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ROBOTS DO a great many things better than their human counterparts, but they have yet to achieve our sense of touch. “Brainy, Yes, but Far From Handy,” by John Markoff, addresses this topic in The New York Times, September 1, 2014 (http://goo.gl/TaASgR). Especially interesting is Markoff’s discussion of haptics, the technology of tactile feedback.
“Haptic” comes from ἅπτικός, the Greek word pertaining to the sense of touch. In its most general sense, haptics is any form of nonverbal communication involving touch. The haptics of greeting, for instance, vary around the world. In the U.S., shaking hands is common; hugs, among friends. In Hollywood, air kisses, near touches on each cheek, are familiar.
Haptic technology involves artificial feedback offered in response to an automated action. At its most familiar, it’s the touch of a computer keystroke that confirms success. At the other extreme, it’s offering a doctor tactile feedback in robotic surgery.
Robotic pioneer Hans Moravec recognized the challenge in 1988, with what’s now called the Moravec Paradox: “It is comparatively easy to make computers exhibit adult-level performance on intelligence tests or playing checkers, and difficult or impossible to give them the skills of a 1-year-old when it comes to perception and mobility.”
Observes The New York Times article, “Humans have an array of organs that allow them to sense pressure, sheer forces, temperature and vibration with remarkable precision.”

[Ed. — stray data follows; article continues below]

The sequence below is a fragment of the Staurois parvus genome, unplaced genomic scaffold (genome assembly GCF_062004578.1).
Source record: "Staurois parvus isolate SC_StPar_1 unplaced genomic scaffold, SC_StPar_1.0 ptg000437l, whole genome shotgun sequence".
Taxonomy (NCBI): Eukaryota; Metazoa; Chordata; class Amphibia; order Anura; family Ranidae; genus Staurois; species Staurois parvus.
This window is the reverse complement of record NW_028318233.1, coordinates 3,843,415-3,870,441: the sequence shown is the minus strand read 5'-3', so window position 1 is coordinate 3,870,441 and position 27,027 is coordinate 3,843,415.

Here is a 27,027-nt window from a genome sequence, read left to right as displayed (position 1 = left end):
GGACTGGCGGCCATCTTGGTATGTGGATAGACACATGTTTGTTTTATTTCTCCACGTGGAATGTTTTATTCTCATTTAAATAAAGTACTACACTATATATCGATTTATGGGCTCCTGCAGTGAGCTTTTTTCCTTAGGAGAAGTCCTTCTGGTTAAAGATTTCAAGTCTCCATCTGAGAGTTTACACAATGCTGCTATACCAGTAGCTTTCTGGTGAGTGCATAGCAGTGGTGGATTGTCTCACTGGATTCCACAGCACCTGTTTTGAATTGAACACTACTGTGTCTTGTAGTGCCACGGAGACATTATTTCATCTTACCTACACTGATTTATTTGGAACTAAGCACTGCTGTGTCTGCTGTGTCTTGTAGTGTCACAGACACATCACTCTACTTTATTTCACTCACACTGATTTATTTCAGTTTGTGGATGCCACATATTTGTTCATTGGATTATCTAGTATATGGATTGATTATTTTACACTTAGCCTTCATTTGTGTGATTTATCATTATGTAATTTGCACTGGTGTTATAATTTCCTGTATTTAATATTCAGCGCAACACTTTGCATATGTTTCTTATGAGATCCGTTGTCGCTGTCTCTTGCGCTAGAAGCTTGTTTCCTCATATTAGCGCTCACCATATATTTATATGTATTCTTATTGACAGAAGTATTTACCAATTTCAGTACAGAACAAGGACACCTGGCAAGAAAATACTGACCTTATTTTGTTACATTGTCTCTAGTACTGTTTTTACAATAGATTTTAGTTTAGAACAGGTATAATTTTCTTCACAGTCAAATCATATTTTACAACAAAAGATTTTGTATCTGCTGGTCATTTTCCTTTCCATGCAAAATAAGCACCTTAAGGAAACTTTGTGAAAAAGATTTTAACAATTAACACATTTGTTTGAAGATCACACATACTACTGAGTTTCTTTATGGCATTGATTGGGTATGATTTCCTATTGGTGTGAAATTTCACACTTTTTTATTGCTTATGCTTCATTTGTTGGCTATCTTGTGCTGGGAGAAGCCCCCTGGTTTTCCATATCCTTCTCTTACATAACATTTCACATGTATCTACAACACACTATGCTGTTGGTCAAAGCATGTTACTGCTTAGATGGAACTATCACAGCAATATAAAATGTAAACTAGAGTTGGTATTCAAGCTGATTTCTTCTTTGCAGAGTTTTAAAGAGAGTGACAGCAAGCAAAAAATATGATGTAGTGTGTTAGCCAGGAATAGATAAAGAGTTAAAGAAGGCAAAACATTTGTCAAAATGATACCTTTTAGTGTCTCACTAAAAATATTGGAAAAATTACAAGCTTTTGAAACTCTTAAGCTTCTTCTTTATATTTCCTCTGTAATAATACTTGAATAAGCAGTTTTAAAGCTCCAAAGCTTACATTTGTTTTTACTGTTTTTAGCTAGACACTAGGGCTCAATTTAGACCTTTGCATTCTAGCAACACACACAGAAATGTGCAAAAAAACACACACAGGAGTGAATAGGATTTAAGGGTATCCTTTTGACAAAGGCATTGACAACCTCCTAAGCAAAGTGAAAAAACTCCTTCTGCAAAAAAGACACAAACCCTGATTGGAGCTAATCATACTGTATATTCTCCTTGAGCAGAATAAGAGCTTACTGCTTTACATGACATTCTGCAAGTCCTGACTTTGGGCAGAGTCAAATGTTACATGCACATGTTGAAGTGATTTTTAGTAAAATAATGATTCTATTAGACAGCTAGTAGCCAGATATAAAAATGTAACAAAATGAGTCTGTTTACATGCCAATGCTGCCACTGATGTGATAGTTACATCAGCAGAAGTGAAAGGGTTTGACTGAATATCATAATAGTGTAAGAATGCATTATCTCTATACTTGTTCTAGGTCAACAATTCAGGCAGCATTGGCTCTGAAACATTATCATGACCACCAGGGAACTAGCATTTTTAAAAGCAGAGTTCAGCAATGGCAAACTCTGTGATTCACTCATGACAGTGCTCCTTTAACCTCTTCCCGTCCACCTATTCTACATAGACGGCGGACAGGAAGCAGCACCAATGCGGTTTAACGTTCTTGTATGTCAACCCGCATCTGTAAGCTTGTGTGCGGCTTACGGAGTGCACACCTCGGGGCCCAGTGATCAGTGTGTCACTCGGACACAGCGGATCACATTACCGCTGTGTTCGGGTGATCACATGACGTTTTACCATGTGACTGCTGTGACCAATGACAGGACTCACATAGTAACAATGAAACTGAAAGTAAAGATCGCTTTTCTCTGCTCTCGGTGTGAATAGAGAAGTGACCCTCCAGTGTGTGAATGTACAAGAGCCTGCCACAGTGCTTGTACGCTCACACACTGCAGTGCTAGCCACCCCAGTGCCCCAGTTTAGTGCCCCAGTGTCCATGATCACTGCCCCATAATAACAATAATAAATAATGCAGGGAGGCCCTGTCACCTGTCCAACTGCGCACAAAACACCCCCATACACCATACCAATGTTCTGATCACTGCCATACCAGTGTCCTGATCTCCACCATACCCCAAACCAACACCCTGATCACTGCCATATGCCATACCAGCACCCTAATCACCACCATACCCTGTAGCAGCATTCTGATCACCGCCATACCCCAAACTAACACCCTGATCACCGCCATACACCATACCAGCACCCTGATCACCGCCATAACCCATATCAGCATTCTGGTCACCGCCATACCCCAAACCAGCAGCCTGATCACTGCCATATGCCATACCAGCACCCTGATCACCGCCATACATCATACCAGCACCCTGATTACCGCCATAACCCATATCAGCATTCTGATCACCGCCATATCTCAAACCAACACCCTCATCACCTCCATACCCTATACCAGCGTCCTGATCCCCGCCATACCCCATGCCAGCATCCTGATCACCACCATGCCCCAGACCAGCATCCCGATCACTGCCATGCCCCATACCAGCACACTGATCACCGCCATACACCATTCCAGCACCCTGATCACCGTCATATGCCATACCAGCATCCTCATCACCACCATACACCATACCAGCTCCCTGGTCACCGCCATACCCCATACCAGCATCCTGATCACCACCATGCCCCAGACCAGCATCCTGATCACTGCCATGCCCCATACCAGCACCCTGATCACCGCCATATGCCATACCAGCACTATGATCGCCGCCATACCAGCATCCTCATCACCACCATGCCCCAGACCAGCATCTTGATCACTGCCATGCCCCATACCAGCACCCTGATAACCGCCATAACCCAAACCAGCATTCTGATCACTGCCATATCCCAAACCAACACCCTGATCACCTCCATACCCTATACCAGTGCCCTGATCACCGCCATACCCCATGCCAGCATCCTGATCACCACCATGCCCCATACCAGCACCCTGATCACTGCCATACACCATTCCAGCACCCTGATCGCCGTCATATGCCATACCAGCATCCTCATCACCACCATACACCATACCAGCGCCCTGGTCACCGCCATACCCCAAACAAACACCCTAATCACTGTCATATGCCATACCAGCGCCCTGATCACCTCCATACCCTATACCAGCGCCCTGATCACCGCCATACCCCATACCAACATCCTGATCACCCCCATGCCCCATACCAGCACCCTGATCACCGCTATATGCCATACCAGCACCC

Last year, Swedish researchers identified the amazing sensitivity of human touch. A finger sliding across a surface can distinguish ridges no higher than 13 nanometers (about 0.0000005 in.). Mark Rutland, one of the researchers, put this in perspective: If your finger were as big as the earth, it could feel the difference between a car and a house. See Feeling Small: Exploring the Tactile Perception Limits (http://goo.gl/wkWqnr) for details of this research.
Haptic technology strives to replicate human tactility in a variety of ways. Coordinating kinematics with optics is one approach. A robot making a stack of blocks uses its automated vision as well as position- and force-sensing. The article in The New York Times (http://goo.gl/TaASgR) contains a video of this, a task that’s easy for a child, yet challenging for a robot. Another video there shows a bomb-defusing bot at work.
What’s more, robot actions and responses occur within a timeframe of perception. Motion simulators, for instance, are especially sensitive to timing of artificial feedback. Bumps that differ only slightly from their sound or visual cues can cause nausea in users.
These are evolving capabilities. Perhaps 25 years ago, an auto engineer described what can happen when a robotic production line went awry. Automated arms poked holes in door panels, then wrenched them off their hinges and tossed them aside, all because of a slight miscue of programming.
This reminds me of futurist author Isaac Asimov and his Three Laws of Robotics, as introduced in his 1942 short story Runaround (while in his early twenties) and also appearing in his 1950 collection I, Robot.
Here are Asimov’s ethical principles under which robots should operate: 1. A robot may not injure a human being or, through inaction, allow a human being to come to harm. 2. A robot must obey the orders given by human beings, except where such orders would conflict with the First Law. 3. A robot must protect its own existence as long as such protection does not conflict with the First or Second Law.
Back in 1942, futurist though he was, Asimov couldn’t have anticipated the ethical quandary of robots tossing automotive doors around. ds
© Dennis Simanaitis, SimanaitisSays.com, 2014